Nigeria, a Pervasively Religious And Deeply Ritualized Nation At War With Itself

John Egbeazien Oshodi

John Egbeazien Oshodi

Nigeria has profoundly become a global case of delicate religiosity and extreme rituals that permeate every aspect of Nigerian life, institutional practices, the polity, and the economy. Nigeria could as well be the capital of amplified prayers and intensified rituals, yet the psychology of prosperity and safety is practically nil, especially at this time when poverty is in everyone’s face.

Nigeria’s religiosity and attention to ritual now seem to lack the moral passion and drive to generate a viable economy, prosperity, and security. The number of prayers beginning in the weekday mornings, evenings, and on big Fridays and widespread Sunday prayers remains extensive, yet disobedience, deception, disunity, exploitation, and dishonesty prevail. Societally, with all the widened prayers and rituals, Nigeria ought not to borrow excessively, struggling with inefficient institutions. It certainly should be a very good and secure country, yet there is so much unfairness, imbalance, cruelty, decadence, and abuse of power.

With almost everyone wearing religion on their face, plus institutions having prayer grounds on premises and visible prayer books seen in offices and stores, the work ethic of individuals and students’ behaviors should not be evasive of good acts. In Nigeria, in a more pronounced way, Christianity, Islam, and traditional religions are in full appearance, to the extent that they are, in different ways, looking at how to deal with the evil of poverty, insecurity, and hardship. The spiritual or magical hypocrisy in Nigeria has been taken to the highest proportion that some children are now in the business of using human body parts for money rituals. Many youth scammers, popularly known as “yahoo boys”, are resorting to prayers with huge offerings and the use of traditional charms to attract potential victims into their scams.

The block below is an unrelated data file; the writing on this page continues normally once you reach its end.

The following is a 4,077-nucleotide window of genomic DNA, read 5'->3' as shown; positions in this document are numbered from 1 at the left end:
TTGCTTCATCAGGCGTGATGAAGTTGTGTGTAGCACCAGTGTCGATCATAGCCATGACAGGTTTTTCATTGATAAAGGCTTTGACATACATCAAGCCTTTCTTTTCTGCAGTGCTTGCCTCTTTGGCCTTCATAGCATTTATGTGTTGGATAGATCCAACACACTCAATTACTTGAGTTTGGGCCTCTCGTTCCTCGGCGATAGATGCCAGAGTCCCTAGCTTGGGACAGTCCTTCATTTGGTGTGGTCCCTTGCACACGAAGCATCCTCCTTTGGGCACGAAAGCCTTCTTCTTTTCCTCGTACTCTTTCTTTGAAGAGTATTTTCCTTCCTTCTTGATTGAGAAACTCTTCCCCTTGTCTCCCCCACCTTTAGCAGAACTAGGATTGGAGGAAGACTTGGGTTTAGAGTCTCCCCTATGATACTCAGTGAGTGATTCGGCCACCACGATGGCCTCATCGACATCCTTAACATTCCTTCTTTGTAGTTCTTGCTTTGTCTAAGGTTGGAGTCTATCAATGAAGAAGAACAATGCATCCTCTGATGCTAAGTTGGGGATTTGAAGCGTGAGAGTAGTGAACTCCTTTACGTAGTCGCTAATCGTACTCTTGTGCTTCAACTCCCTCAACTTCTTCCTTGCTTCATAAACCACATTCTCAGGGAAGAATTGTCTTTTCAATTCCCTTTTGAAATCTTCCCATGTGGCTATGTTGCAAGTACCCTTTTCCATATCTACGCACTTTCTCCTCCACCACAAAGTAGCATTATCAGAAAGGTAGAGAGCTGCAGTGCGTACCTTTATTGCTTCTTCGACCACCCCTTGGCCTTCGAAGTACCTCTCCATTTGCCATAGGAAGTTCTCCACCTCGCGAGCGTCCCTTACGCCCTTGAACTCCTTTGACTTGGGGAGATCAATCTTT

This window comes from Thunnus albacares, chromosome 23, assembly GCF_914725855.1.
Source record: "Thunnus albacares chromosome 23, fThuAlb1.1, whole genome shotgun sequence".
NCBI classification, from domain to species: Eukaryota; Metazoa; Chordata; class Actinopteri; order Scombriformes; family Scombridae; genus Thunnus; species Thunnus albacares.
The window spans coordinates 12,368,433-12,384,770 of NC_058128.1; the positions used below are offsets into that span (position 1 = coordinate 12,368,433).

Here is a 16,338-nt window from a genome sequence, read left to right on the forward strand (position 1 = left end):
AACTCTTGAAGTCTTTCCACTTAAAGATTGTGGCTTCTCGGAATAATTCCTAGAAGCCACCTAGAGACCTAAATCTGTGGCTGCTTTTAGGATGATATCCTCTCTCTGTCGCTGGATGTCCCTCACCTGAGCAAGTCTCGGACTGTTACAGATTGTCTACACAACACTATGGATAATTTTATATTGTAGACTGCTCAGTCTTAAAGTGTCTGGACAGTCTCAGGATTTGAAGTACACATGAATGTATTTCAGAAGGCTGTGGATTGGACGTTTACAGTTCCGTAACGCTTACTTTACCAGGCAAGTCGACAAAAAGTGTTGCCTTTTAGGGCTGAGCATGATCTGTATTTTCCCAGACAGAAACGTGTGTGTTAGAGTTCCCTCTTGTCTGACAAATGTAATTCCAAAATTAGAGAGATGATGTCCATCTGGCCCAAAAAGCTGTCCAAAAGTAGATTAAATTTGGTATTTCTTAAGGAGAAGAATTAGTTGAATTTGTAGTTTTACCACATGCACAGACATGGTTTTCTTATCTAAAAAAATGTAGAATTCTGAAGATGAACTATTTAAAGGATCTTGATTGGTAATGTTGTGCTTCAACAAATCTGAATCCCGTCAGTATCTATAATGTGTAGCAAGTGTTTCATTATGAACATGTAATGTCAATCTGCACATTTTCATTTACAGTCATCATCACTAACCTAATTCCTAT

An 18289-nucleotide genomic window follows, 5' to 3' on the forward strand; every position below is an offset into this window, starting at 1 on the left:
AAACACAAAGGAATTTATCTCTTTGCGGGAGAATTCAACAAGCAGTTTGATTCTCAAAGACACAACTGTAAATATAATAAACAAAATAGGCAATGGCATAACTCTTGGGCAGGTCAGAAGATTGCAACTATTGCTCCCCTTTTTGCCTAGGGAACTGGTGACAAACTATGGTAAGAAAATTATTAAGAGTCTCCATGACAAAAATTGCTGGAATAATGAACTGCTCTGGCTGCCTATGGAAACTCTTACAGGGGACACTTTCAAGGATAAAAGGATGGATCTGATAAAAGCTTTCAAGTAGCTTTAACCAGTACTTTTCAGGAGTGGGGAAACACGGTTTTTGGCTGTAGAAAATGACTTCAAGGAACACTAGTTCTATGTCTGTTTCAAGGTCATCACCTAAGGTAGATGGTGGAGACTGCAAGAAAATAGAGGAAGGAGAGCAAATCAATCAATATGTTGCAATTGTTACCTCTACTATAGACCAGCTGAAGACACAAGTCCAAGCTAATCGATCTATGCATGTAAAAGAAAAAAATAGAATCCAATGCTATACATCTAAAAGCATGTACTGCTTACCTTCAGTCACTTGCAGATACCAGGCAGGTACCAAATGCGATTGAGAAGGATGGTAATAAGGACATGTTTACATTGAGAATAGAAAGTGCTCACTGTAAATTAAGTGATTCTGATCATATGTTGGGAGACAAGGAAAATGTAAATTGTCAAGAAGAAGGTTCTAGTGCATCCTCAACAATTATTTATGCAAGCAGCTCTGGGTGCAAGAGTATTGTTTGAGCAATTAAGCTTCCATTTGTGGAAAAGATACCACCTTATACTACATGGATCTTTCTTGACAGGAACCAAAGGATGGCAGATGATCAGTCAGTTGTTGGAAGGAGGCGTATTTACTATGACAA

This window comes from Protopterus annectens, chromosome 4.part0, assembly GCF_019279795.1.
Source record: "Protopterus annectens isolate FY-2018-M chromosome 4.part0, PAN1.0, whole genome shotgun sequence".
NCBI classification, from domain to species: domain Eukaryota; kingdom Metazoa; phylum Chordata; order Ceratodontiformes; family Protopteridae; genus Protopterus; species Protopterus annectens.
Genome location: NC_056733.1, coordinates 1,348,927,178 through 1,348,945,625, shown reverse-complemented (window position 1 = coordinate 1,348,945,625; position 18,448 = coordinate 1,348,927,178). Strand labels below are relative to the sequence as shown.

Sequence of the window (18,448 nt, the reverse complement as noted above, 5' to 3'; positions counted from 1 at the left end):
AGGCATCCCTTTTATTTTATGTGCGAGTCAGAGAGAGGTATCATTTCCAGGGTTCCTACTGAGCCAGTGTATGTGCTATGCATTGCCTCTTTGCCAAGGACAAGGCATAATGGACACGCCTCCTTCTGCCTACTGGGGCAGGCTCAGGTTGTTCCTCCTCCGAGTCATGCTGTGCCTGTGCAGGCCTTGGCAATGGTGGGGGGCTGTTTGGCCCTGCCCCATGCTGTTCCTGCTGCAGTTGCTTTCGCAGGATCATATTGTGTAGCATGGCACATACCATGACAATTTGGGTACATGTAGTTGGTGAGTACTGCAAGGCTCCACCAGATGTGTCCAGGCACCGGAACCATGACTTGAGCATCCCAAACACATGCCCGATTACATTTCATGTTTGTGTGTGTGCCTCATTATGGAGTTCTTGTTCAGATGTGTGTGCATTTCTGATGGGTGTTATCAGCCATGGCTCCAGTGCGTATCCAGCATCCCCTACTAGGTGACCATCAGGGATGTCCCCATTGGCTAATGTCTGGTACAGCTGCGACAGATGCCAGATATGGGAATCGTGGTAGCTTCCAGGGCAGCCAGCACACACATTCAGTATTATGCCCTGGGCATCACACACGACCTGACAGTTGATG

In Nigeria’s heightened religious and spiritual space, we hear law enforcement like the Department of Security Service (DSS), intelligence agency displaying charms and jujus amongst other items as evidence recovered during an arrest, arresting someone for allegedly preparing a charm for another person, and the police holding a goat on suspicion of attempted armed robbery after it shapeshifts from a human form. An Osun State lawmaker was reportedly found by night guards naked bathing with blood in the dead of the night apparently for ritual purification, spiritual cleansing, and empowerment.

Even the current nation’s president, while with his Muslim friends, said that if Nigeria continues to face security challenges despite the use of armed forces, divine intervention is needed now. In the past, the current Vice President and some legislators have participated in the National Christian Prayer Summit. Could it be that the types of prayers and rituals in Nigeria are so peculiar that they aggravate and serve as conduits for institutionalized fraud, exploitation, indiscipline, brutality, chaos, unpredictability, and insecurity? It appears that the types of prayers and rituals are so unusual that a few with accumulated wealth, gotten by various methods and by any means possible, are so wasteful, causing resources to become scarce and poverty to widen.